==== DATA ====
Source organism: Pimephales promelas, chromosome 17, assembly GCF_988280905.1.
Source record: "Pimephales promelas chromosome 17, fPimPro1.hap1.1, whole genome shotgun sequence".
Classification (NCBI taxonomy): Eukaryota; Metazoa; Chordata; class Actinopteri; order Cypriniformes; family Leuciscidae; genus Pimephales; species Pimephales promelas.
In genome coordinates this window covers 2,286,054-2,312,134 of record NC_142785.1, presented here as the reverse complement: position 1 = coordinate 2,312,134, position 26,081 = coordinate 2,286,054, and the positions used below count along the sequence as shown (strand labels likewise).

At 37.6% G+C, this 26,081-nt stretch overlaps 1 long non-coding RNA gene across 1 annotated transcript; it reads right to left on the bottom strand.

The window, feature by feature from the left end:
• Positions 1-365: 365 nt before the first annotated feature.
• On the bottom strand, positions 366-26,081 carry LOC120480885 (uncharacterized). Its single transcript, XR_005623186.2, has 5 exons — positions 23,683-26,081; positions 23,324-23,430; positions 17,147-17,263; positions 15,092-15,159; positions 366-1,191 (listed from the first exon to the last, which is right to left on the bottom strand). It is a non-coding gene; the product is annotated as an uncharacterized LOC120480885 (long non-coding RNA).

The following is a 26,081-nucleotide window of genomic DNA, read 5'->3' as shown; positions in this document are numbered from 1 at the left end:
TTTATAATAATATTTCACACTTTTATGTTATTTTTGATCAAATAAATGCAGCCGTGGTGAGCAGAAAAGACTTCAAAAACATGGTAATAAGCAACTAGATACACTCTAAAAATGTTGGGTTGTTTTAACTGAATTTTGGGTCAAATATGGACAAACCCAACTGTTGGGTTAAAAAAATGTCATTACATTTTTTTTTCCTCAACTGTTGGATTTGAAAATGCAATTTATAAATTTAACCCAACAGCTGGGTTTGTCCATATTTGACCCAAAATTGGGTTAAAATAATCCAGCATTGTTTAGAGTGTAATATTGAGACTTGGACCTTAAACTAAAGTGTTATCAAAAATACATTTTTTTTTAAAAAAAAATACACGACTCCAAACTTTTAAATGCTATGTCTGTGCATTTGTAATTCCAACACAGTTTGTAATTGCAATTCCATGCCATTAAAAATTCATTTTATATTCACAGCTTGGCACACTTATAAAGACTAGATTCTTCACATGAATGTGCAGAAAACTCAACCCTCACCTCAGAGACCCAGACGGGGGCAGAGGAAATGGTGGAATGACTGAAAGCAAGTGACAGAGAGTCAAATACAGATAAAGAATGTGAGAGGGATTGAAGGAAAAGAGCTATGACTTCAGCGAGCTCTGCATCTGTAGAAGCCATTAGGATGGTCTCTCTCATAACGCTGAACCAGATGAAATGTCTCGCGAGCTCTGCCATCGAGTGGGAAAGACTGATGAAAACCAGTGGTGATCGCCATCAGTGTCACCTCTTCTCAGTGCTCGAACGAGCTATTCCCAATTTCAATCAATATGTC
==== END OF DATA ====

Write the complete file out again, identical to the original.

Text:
Source organism: Pimephales promelas, chromosome 17, assembly GCF_988280905.1.
Source record: "Pimephales promelas chromosome 17, fPimPro1.hap1.1, whole genome shotgun sequence".
Classification (NCBI taxonomy): Eukaryota; Metazoa; Chordata; class Actinopteri; order Cypriniformes; family Leuciscidae; genus Pimephales; species Pimephales promelas.
In genome coordinates this window covers 2,286,054-2,312,134 of record NC_142785.1, presented here as the reverse complement: position 1 = coordinate 2,312,134, position 26,081 = coordinate 2,286,054, and the positions used below count along the sequence as shown (strand labels likewise).

At 37.6% G+C, this 26,081-nt stretch overlaps 1 long non-coding RNA gene across 1 annotated transcript; it reads right to left on the bottom strand.

The window, feature by feature from the left end:
• Positions 1-365: 365 nt before the first annotated feature.
• On the bottom strand, positions 366-26,081 carry LOC120480885 (uncharacterized). Its single transcript, XR_005623186.2, has 5 exons — positions 23,683-26,081; positions 23,324-23,430; positions 17,147-17,263; positions 15,092-15,159; positions 366-1,191 (listed from the first exon to the last, which is right to left on the bottom strand). It is a non-coding gene; the product is annotated as an uncharacterized LOC120480885 (long non-coding RNA).

The following is a 26,081-nucleotide window of genomic DNA, read 5'->3' as shown; positions in this document are numbered from 1 at the left end:
TTTATAATAATATTTCACACTTTTATGTTATTTTTGATCAAATAAATGCAGCCGTGGTGAGCAGAAAAGACTTCAAAAACATGGTAATAAGCAACTAGATACACTCTAAAAATGTTGGGTTGTTTTAACTGAATTTTGGGTCAAATATGGACAAACCCAACTGTTGGGTTAAAAAAATGTCATTACATTTTTTTTTCCTCAACTGTTGGATTTGAAAATGCAATTTATAAATTTAACCCAACAGCTGGGTTTGTCCATATTTGACCCAAAATTGGGTTAAAATAATCCAGCATTGTTTAGAGTGTAATATTGAGACTTGGACCTTAAACTAAAGTGTTATCAAAAATACATTTTTTTTTAAAAAAAAATACACGACTCCAAACTTTTAAATGCTATGTCTGTGCATTTGTAATTCCAACACAGTTTGTAATTGCAATTCCATGCCATTAAAAATTCATTTTATATTCACAGCTTGGCACACTTATAAAGACTAGATTCTTCACATGAATGTGCAGAAAACTCAACCCTCACCTCAGAGACCCAGACGGGGGCAGAGGAAATGGTGGAATGACTGAAAGCAAGTGACAGAGAGTCAAATACAGATAAAGAATGTGAGAGGGATTGAAGGAAAAGAGCTATGACTTCAGCGAGCTCTGCATCTGTAGAAGCCATTAGGATGGTCTCTCTCATAACGCTGAACCAGATGAAATGTCTCGCGAGCTCTGCCATCGAGTGGGAAAGACTGATGAAAACCAGTGGTGATCGCCATCAGTGTCACCTCTTCTCAGTGCTCGAACGAGCTATTCCCAATTTCAATCAATATGTC